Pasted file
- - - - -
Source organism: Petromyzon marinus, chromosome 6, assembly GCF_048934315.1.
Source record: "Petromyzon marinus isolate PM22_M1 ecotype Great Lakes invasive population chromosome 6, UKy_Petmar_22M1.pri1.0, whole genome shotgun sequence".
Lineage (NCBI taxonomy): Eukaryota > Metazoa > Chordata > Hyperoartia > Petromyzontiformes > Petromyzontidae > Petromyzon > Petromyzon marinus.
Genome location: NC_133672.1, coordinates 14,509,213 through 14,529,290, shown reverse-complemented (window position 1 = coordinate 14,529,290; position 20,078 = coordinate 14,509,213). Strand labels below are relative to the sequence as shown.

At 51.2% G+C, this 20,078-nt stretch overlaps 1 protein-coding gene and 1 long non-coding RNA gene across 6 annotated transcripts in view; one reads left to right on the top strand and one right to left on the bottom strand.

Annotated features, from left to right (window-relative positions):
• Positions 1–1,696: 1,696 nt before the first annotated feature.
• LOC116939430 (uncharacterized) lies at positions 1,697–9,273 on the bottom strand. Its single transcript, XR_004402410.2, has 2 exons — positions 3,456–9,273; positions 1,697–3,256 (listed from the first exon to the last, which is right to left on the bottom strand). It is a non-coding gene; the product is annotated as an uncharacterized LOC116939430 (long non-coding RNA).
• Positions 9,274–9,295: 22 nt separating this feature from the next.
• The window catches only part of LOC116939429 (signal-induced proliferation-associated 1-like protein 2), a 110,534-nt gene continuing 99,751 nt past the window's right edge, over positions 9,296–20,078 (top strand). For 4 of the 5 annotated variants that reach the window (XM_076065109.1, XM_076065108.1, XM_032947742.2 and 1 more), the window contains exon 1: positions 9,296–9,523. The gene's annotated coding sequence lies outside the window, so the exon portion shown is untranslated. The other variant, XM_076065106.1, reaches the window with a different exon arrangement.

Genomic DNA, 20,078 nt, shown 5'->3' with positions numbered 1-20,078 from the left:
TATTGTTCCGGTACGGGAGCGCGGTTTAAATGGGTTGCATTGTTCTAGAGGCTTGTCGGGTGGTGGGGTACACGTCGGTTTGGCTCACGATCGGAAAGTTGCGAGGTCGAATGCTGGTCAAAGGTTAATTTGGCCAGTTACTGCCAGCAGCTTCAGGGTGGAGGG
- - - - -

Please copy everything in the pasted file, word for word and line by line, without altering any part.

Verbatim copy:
Source organism: Petromyzon marinus, chromosome 6, assembly GCF_048934315.1.
Source record: "Petromyzon marinus isolate PM22_M1 ecotype Great Lakes invasive population chromosome 6, UKy_Petmar_22M1.pri1.0, whole genome shotgun sequence".
Lineage (NCBI taxonomy): Eukaryota > Metazoa > Chordata > Hyperoartia > Petromyzontiformes > Petromyzontidae > Petromyzon > Petromyzon marinus.
Genome location: NC_133672.1, coordinates 14,509,213 through 14,529,290, shown reverse-complemented (window position 1 = coordinate 14,529,290; position 20,078 = coordinate 14,509,213). Strand labels below are relative to the sequence as shown.

At 51.2% G+C, this 20,078-nt stretch overlaps 1 protein-coding gene and 1 long non-coding RNA gene across 6 annotated transcripts in view; one reads left to right on the top strand and one right to left on the bottom strand.

Annotated features, from left to right (window-relative positions):
• Positions 1–1,696: 1,696 nt before the first annotated feature.
• LOC116939430 (uncharacterized) lies at positions 1,697–9,273 on the bottom strand. Its single transcript, XR_004402410.2, has 2 exons — positions 3,456–9,273; positions 1,697–3,256 (listed from the first exon to the last, which is right to left on the bottom strand). It is a non-coding gene; the product is annotated as an uncharacterized LOC116939430 (long non-coding RNA).
• Positions 9,274–9,295: 22 nt separating this feature from the next.
• The window catches only part of LOC116939429 (signal-induced proliferation-associated 1-like protein 2), a 110,534-nt gene continuing 99,751 nt past the window's right edge, over positions 9,296–20,078 (top strand). For 4 of the 5 annotated variants that reach the window (XM_076065109.1, XM_076065108.1, XM_032947742.2 and 1 more), the window contains exon 1: positions 9,296–9,523. The gene's annotated coding sequence lies outside the window, so the exon portion shown is untranslated. The other variant, XM_076065106.1, reaches the window with a different exon arrangement.

Genomic DNA, 20,078 nt, shown 5'->3' with positions numbered 1-20,078 from the left:
TATTGTTCCGGTACGGGAGCGCGGTTTAAATGGGTTGCATTGTTCTAGAGGCTTGTCGGGTGGTGGGGTACACGTCGGTTTGGCTCACGATCGGAAAGTTGCGAGGTCGAATGCTGGTCAAAGGTTAATTTGGCCAGTTACTGCCAGCAGCTTCAGGGTGGAGGG